Thousands of unpatched VMware ESXi servers hit by ransomware via old bug (CVE-2021-21974)

Late last week, unknown attackers launched a widespread ransomware attack hitting VMware ESXi hypervisors via CVE-2021-21974, an easily exploitable vulnerability that allows them to run exploit code remotely, without prior authentication.

VMware ESXi ransomware CVE-2021-21974

Patches for CVE-2021-21974, a vulnerability in ESXi’s OpenSLP service, have been provided by VMware two years ago, and this attack has revealed just how many servers are out there are still unpatched, with the SLP service still running and the OpenSLP port (427) still exposed.

The attack is ongoing

The French CERT (CERT-FR) and French cloud computing company OVH were the first to sound the alarm on Friday evening, positing that the attackers are exploiting CVE-2021-21974 and urging owners of unpatched and still unaffected servers to quickly patch or disable the SLP service.

On Sunday, the computer security incident response team of Italy’s National Cybersecurity Agency (ACN) echoed the warning.

After some initial speculation about the ransomware the attackers use to encrypt vulnerable servers, it has been confirmed that it’s a new ransomware family that has been dubbed ESXiArgs due to the targeted systems and the extension (.args) added to the encrypted virtual machines files (files with the .vmdk, .vmx, .vmxf, .vmsd, .vmsn, .vswp, .vmss, .nvram, and .vmem extensions). And, unfortunately, its encryption has no bugs that could be exploited.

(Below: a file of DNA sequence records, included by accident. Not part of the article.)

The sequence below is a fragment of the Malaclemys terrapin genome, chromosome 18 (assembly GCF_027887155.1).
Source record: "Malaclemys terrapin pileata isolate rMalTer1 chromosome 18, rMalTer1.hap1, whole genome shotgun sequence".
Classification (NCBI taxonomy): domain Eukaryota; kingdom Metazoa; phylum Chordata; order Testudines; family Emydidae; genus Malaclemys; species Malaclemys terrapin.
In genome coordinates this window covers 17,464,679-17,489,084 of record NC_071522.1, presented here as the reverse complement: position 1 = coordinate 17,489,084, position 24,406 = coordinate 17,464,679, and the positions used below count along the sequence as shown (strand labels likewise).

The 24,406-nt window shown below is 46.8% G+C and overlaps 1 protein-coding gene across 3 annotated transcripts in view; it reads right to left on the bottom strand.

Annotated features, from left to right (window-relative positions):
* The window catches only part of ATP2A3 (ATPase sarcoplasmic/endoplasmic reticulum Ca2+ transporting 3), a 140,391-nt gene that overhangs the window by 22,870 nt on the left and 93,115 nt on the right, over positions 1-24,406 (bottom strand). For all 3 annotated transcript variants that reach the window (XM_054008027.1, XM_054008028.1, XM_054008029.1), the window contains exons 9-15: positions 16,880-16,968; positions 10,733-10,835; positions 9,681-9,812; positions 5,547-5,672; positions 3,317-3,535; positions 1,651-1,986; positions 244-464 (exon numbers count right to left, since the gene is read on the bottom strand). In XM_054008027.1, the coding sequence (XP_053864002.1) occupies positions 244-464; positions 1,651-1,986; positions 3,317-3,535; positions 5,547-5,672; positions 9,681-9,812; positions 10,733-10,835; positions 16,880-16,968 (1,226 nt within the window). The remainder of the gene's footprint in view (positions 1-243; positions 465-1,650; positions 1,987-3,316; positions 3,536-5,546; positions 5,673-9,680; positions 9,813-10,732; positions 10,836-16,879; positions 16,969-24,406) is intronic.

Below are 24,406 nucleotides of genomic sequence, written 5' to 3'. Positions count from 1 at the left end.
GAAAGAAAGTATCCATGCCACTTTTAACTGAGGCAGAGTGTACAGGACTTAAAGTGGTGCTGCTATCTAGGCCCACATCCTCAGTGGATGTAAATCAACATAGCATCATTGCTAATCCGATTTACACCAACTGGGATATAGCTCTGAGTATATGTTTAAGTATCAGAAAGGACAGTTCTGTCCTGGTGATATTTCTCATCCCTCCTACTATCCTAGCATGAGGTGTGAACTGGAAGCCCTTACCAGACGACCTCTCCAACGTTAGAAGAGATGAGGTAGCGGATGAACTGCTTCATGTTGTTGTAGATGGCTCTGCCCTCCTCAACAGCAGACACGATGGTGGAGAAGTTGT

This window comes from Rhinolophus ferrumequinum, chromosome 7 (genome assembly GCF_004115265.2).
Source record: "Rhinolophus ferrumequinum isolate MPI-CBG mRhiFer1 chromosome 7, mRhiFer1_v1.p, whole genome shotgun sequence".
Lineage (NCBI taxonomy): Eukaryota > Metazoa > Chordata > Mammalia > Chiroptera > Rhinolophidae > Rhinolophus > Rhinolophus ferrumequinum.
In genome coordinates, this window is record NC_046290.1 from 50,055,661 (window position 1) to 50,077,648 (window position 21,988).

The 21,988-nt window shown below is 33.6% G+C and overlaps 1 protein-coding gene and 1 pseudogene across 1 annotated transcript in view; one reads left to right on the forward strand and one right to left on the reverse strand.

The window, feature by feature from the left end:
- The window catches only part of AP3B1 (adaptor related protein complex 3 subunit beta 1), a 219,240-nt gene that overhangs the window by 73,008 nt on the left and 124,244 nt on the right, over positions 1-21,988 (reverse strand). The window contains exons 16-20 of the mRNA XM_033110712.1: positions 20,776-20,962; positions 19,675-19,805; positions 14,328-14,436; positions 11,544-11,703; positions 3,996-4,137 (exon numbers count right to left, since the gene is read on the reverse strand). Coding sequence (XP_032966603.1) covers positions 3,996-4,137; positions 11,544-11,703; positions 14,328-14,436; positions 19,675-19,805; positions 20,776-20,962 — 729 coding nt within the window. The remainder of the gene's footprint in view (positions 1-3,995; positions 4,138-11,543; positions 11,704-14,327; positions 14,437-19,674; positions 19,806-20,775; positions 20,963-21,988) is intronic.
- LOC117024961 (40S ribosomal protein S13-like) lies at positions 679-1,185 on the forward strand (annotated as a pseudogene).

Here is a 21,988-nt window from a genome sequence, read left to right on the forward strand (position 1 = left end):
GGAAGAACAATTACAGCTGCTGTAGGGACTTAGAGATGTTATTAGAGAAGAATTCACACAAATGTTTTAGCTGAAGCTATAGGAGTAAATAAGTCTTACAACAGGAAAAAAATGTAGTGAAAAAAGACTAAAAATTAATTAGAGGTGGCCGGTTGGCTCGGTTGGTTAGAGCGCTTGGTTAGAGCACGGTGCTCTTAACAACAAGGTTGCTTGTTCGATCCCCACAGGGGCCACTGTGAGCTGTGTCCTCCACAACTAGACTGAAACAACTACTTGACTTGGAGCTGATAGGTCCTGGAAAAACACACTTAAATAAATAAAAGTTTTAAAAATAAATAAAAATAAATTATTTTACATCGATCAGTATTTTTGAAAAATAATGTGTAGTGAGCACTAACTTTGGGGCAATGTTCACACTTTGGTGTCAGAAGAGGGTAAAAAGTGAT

ESXi is installed on bare-metal hosts, often rented from a cloud service provider. OVHcloud CISO Julien Levrard says that they’ve identified compromised hosts and have been notifying impacted customers, but did not say how many hosts have been hit.

Italian news agency ANSA says that “the attacks compromised dozens of IT systems in Italy in both the public and private sectors.” According to Censys, there are over 3,200 compromised servers, mostly in France, but, also in the US, Gernamy, Canada, the UK, the Netherlands, and other countries around the world.

What to do?

Admins whose ESXi servers have not been hit have probably already implemented the patch offered by VMware, have disabled the SLP service, and/or have made the servers unreacheable from the internet. If not, they may be simply lucky – but their luck will probably soon run out, so they should perform these actions.

There are many ransomware families – and other malware – out there capable of targeting VMware ESXi virtual machines and with a PoC exploit for CVE-2021-21974 being public, we can expect the threat actors wielding them to try the same trick.

Levrard says that the ransomware uses a public key deployed in /tmp/public.pem, that it tries to shut down virtual machines by killing the VMX process to unlock the files, that the attackers are not exfiltrating data before encrypting the files and that, in some cases, the encryption is only partial and data can be recovered. He pointed users to a VMDK file recovery procedure delineated by security researcher Enes Sönmez.

“We tested this procedure as well as many security experts with success on several impacted servers. The success rate is about 2/3. Be aware that following this procedure requires strong skills on ESXi environnements. Use it at your own risk and seek the help of experts to assist,” he added.

UPDATE (February 8, 2023, 07:10 a.m. ET):

The number of ESXiArgs ransomware victims has surpassed 3,800. CISA has released a recovery script for victim organizations.

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